So remember to say “thank you” to the people who work for and with you. You may find those employees feel motivated to work harder.
Make Fundraising Transformative, Not Transactional
The real purpose of fundraising is to enact transformative change. Preferably, on a large scale. A scale beyond which one human being could accomplish on their own.
People give to organizations because, by so doing, they can accomplish that which they could not accomplish on their own.
- I may be able to feed one homeless person by myself, but I alone cannot end homelessness or hunger.
- I may be able to show support for my local arts group through attendance, but I alone cannot assure their continued existence.
- I may be able to recycle my garbage, but I alone cannot stop global warming.
- I may be able to sign a petition about an area of concern, but I alone cannot fight that issue in the courts.
If you can, don’t just write what you’re grateful for in your journal. Write a thank you note to your donor, or simply pick up the phone and let them know how you feel!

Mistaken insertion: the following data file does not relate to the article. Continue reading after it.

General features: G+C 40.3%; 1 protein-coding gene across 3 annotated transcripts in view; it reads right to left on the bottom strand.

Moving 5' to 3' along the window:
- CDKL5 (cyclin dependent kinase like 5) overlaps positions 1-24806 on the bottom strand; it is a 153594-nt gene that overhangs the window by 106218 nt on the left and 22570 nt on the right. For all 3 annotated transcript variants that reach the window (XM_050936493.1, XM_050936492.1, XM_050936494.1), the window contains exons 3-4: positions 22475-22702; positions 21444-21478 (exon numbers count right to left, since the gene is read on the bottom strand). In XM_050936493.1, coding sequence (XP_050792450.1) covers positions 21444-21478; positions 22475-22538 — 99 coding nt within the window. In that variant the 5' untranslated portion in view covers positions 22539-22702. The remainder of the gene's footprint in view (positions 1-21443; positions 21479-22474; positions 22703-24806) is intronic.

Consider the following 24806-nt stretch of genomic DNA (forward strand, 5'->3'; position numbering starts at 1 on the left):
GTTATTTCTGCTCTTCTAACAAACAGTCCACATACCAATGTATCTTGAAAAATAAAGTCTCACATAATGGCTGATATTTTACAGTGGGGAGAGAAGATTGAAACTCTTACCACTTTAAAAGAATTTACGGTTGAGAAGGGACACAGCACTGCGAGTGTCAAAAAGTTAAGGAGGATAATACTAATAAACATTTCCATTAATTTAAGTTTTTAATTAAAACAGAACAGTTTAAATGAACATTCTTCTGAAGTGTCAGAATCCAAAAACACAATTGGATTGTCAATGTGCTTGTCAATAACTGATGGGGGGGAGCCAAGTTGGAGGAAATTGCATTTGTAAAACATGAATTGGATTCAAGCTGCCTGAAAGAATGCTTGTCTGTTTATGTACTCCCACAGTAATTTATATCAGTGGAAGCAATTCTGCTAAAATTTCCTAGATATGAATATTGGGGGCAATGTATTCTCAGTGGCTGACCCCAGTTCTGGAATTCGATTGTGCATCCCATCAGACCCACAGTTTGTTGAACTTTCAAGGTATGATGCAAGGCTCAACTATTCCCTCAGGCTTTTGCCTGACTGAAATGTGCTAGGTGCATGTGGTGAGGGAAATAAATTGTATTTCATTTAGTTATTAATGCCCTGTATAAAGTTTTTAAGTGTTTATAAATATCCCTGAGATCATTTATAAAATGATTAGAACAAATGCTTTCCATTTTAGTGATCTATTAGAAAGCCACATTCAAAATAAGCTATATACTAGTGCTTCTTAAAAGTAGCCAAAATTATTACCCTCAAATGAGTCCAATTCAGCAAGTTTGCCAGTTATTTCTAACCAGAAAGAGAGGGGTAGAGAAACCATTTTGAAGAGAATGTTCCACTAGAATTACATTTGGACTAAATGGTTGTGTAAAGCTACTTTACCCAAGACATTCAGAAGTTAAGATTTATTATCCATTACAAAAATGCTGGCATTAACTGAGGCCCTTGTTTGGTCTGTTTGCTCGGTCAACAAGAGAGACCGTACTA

This will make the giving experience transformative for them, as well as for your organization.
The true meaning of fundraising?
Transformation and gratitude.
A never-ending cycle of voluntary action for the public good.
Want to get in the gratitude groove?
Take this free gratitude assessment offered by The Happier Human. Get a low score? No problem. You can get in the groove fairly quickly by practicing one or more of the gratitude exercises they suggest for about a one-month period. Not only will it improve your fundraising, it will improve your life. [BTW: When I took the test, I found I need to channel gratitude more frequently, rather than more intensely. I would guess that’s the case for many working in the social benefit sector. We do it. Just not enough.]
You may also enjoy my Donor Retention and Gratitude Playbook. I promise you’ll find dozens of actionable tips to help you retain and upgrade more donors. The Playbook comes with a 30-day, no-questions-asked, money-back guarantee. [BTW: if you join Clairification as an enrolled ‘student’ you get generous discounts on all products. In this case, you get 54% off. You also have access to every single one of my 600+ articles. ‘Clairification School’ benefits are yours for a full year.
One click puts you on the pathway to passionate philanthropy for the full year. ENROLL HERE FIRST. Then log in and grab your discounted Playbook.
This article appeared originally as a guest post by me for Nonprofit Pro, February 2017.
I love your article. Thank you for sharing these thoughts on how to always be donor centric.